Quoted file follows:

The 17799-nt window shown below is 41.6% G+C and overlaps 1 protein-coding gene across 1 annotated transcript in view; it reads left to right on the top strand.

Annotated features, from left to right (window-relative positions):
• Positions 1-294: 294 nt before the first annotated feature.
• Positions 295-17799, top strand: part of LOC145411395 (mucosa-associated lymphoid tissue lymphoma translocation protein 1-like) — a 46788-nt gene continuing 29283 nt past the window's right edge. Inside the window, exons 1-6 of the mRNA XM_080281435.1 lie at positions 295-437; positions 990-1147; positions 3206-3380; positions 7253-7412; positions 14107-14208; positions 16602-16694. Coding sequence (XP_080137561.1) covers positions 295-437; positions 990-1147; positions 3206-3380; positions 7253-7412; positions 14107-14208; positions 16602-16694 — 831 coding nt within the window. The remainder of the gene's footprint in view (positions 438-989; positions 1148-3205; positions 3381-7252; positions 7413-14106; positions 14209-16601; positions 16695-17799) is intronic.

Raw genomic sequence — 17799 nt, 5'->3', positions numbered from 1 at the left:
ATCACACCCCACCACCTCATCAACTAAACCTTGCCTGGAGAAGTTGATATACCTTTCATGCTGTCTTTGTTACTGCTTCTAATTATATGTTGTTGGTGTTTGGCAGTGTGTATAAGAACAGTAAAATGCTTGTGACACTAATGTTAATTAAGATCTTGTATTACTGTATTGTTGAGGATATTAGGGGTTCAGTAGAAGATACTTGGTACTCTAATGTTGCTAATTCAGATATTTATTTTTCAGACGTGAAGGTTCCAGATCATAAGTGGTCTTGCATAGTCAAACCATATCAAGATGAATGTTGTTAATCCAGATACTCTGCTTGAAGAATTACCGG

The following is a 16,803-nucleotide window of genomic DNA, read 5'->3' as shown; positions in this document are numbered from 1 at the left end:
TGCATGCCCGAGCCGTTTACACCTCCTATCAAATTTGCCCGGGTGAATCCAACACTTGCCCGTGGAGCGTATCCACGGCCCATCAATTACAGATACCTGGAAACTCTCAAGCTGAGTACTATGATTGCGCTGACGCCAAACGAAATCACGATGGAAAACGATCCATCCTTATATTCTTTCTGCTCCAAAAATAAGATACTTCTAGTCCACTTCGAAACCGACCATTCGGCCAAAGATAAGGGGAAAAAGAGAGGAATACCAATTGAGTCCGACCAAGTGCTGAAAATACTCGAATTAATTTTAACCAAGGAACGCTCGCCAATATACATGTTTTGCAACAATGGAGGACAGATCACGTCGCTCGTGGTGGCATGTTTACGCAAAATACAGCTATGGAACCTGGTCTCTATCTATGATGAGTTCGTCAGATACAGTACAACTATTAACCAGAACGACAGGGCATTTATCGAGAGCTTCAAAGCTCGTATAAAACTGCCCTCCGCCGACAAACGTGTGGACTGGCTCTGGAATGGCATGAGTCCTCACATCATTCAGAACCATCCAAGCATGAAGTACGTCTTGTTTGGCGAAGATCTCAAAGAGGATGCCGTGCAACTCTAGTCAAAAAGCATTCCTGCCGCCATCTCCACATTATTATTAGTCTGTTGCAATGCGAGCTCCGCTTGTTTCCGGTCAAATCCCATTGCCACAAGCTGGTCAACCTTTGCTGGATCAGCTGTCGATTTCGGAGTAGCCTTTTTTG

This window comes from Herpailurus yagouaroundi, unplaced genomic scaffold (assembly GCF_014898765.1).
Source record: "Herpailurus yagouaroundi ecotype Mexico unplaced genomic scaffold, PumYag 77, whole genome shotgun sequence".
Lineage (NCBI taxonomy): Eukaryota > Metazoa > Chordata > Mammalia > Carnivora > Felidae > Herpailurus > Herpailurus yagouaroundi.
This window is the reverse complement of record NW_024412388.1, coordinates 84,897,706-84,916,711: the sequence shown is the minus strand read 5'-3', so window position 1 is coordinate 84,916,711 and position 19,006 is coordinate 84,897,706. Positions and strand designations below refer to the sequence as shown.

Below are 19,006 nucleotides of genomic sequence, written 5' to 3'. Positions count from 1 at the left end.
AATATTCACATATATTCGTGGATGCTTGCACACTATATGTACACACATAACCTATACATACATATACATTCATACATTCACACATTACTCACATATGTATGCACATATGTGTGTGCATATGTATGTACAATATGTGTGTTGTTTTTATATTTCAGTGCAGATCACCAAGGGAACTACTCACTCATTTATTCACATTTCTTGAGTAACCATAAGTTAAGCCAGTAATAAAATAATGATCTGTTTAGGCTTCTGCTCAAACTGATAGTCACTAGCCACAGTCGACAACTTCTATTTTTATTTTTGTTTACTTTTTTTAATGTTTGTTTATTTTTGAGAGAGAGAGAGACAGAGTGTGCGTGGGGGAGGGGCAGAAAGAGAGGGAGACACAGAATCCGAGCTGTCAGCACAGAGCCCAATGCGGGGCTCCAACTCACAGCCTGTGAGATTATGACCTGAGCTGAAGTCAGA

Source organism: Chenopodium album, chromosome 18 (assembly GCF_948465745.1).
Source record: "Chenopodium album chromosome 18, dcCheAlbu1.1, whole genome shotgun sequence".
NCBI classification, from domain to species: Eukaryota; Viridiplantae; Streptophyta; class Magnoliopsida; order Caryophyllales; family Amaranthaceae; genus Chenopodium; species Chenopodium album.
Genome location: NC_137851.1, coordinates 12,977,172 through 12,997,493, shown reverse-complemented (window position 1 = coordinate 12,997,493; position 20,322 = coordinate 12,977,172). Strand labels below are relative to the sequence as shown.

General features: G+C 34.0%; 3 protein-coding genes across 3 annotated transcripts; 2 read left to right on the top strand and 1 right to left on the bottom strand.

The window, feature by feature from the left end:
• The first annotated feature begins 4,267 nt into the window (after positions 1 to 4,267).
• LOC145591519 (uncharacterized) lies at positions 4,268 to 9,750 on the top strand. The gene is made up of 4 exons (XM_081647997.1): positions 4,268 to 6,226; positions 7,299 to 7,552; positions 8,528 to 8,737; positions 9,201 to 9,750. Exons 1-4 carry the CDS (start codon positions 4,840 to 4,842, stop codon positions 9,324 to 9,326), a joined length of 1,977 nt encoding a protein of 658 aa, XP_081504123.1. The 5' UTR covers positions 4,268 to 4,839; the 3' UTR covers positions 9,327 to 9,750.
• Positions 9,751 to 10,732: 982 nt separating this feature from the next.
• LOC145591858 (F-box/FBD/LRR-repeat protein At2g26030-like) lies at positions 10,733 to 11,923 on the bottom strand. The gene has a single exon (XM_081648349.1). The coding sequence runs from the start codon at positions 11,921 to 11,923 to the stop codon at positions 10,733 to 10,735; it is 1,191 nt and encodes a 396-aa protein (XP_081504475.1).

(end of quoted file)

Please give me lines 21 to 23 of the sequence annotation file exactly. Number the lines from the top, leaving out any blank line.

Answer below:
• The first annotated feature begins 4,267 nt into the window (after positions 1 to 4,267).
• LOC145591519 (uncharacterized) lies at positions 4,268 to 9,750 on the top strand. The gene is made up of 4 exons (XM_081647997.1): positions 4,268 to 6,226; positions 7,299 to 7,552; positions 8,528 to 8,737; positions 9,201 to 9,750. Exons 1-4 carry the CDS (start codon positions 4,840 to 4,842, stop codon positions 9,324 to 9,326), a joined length of 1,977 nt encoding a protein of 658 aa, XP_081504123.1. The 5' UTR covers positions 4,268 to 4,839; the 3' UTR covers positions 9,327 to 9,750.
• Positions 9,751 to 10,732: 982 nt separating this feature from the next.